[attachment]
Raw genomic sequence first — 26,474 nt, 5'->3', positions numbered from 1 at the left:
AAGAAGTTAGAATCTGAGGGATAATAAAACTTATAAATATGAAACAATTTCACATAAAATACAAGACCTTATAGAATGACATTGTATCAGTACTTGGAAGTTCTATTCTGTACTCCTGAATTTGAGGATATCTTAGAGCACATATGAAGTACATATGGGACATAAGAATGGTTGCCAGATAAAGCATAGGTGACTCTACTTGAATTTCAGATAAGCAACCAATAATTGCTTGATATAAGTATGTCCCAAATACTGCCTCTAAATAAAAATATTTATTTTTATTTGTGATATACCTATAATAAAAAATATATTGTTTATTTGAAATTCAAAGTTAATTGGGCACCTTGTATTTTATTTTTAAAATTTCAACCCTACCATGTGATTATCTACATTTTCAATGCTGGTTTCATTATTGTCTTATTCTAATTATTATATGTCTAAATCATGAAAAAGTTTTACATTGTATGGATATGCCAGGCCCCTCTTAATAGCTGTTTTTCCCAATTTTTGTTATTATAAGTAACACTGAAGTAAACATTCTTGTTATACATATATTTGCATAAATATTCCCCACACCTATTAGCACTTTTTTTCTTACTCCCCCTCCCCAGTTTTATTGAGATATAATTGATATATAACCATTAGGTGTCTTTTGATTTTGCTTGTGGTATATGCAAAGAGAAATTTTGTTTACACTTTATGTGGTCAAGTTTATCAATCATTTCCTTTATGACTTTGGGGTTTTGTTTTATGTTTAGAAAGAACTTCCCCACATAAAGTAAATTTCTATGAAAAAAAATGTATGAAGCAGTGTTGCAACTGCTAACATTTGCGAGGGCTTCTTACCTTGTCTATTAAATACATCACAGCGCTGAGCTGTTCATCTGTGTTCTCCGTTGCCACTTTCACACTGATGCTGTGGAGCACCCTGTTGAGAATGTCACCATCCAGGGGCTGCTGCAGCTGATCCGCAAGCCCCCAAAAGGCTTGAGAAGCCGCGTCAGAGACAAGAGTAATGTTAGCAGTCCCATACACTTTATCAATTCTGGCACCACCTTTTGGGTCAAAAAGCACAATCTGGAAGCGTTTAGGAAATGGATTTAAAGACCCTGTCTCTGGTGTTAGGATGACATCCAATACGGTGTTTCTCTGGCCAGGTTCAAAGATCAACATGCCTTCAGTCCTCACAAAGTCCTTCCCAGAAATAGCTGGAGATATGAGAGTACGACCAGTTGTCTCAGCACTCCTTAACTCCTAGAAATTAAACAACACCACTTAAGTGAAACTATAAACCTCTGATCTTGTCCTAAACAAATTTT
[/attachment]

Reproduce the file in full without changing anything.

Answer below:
Raw genomic sequence first — 26,474 nt, 5'->3', positions numbered from 1 at the left:
AAGAAGTTAGAATCTGAGGGATAATAAAACTTATAAATATGAAACAATTTCACATAAAATACAAGACCTTATAGAATGACATTGTATCAGTACTTGGAAGTTCTATTCTGTACTCCTGAATTTGAGGATATCTTAGAGCACATATGAAGTACATATGGGACATAAGAATGGTTGCCAGATAAAGCATAGGTGACTCTACTTGAATTTCAGATAAGCAACCAATAATTGCTTGATATAAGTATGTCCCAAATACTGCCTCTAAATAAAAATATTTATTTTTATTTGTGATATACCTATAATAAAAAATATATTGTTTATTTGAAATTCAAAGTTAATTGGGCACCTTGTATTTTATTTTTAAAATTTCAACCCTACCATGTGATTATCTACATTTTCAATGCTGGTTTCATTATTGTCTTATTCTAATTATTATATGTCTAAATCATGAAAAAGTTTTACATTGTATGGATATGCCAGGCCCCTCTTAATAGCTGTTTTTCCCAATTTTTGTTATTATAAGTAACACTGAAGTAAACATTCTTGTTATACATATATTTGCATAAATATTCCCCACACCTATTAGCACTTTTTTTCTTACTCCCCCTCCCCAGTTTTATTGAGATATAATTGATATATAACCATTAGGTGTCTTTTGATTTTGCTTGTGGTATATGCAAAGAGAAATTTTGTTTACACTTTATGTGGTCAAGTTTATCAATCATTTCCTTTATGACTTTGGGGTTTTGTTTTATGTTTAGAAAGAACTTCCCCACATAAAGTAAATTTCTATGAAAAAAAATGTATGAAGCAGTGTTGCAACTGCTAACATTTGCGAGGGCTTCTTACCTTGTCTATTAAATACATCACAGCGCTGAGCTGTTCATCTGTGTTCTCCGTTGCCACTTTCACACTGATGCTGTGGAGCACCCTGTTGAGAATGTCACCATCCAGGGGCTGCTGCAGCTGATCCGCAAGCCCCCAAAAGGCTTGAGAAGCCGCGTCAGAGACAAGAGTAATGTTAGCAGTCCCATACACTTTATCAATTCTGGCACCACCTTTTGGGTCAAAAAGCACAATCTGGAAGCGTTTAGGAAATGGATTTAAAGACCCTGTCTCTGGTGTTAGGATGACATCCAATACGGTGTTTCTCTGGCCAGGTTCAAAGATCAACATGCCTTCAGTCCTCACAAAGTCCTTCCCAGAAATAGCTGGAGATATGAGAGTACGACCAGTTGTCTCAGCACTCCTTAACTCCTAGAAATTAAACAACACCACTTAAGTGAAACTATAAACCTCTGATCTTGTCCTAAACAAATTTT